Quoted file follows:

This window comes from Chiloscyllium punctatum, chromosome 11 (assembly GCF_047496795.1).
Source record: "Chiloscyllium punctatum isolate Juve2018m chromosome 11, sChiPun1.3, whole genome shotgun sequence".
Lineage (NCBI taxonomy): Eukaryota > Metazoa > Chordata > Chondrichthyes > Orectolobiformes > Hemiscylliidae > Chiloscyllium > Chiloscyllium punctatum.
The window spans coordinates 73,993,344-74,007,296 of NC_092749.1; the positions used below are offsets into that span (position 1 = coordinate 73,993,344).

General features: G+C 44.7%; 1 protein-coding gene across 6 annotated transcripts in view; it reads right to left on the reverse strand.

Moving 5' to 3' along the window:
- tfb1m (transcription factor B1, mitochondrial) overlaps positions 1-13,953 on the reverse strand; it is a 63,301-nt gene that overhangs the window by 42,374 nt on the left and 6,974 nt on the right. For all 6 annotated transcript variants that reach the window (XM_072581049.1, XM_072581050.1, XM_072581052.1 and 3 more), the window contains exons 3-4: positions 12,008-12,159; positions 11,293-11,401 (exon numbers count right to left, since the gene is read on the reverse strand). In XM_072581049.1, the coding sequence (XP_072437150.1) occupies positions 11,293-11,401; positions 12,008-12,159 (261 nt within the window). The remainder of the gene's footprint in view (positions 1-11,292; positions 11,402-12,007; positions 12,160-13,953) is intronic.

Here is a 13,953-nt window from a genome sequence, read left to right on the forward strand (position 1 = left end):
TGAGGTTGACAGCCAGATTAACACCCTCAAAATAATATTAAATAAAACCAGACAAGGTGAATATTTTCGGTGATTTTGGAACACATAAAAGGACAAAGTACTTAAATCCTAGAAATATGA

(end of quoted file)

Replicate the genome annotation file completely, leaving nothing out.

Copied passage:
This window comes from Chiloscyllium punctatum, chromosome 11 (assembly GCF_047496795.1).
Source record: "Chiloscyllium punctatum isolate Juve2018m chromosome 11, sChiPun1.3, whole genome shotgun sequence".
Lineage (NCBI taxonomy): Eukaryota > Metazoa > Chordata > Chondrichthyes > Orectolobiformes > Hemiscylliidae > Chiloscyllium > Chiloscyllium punctatum.
The window spans coordinates 73,993,344-74,007,296 of NC_092749.1; the positions used below are offsets into that span (position 1 = coordinate 73,993,344).

General features: G+C 44.7%; 1 protein-coding gene across 6 annotated transcripts in view; it reads right to left on the reverse strand.

Moving 5' to 3' along the window:
- tfb1m (transcription factor B1, mitochondrial) overlaps positions 1-13,953 on the reverse strand; it is a 63,301-nt gene that overhangs the window by 42,374 nt on the left and 6,974 nt on the right. For all 6 annotated transcript variants that reach the window (XM_072581049.1, XM_072581050.1, XM_072581052.1 and 3 more), the window contains exons 3-4: positions 12,008-12,159; positions 11,293-11,401 (exon numbers count right to left, since the gene is read on the reverse strand). In XM_072581049.1, the coding sequence (XP_072437150.1) occupies positions 11,293-11,401; positions 12,008-12,159 (261 nt within the window). The remainder of the gene's footprint in view (positions 1-11,292; positions 11,402-12,007; positions 12,160-13,953) is intronic.

Here is a 13,953-nt window from a genome sequence, read left to right on the forward strand (position 1 = left end):
TGAGGTTGACAGCCAGATTAACACCCTCAAAATAATATTAAATAAAACCAGACAAGGTGAATATTTTCGGTGATTTTGGAACACATAAAAGGACAAAGTACTTAAATCCTAGAAATATGA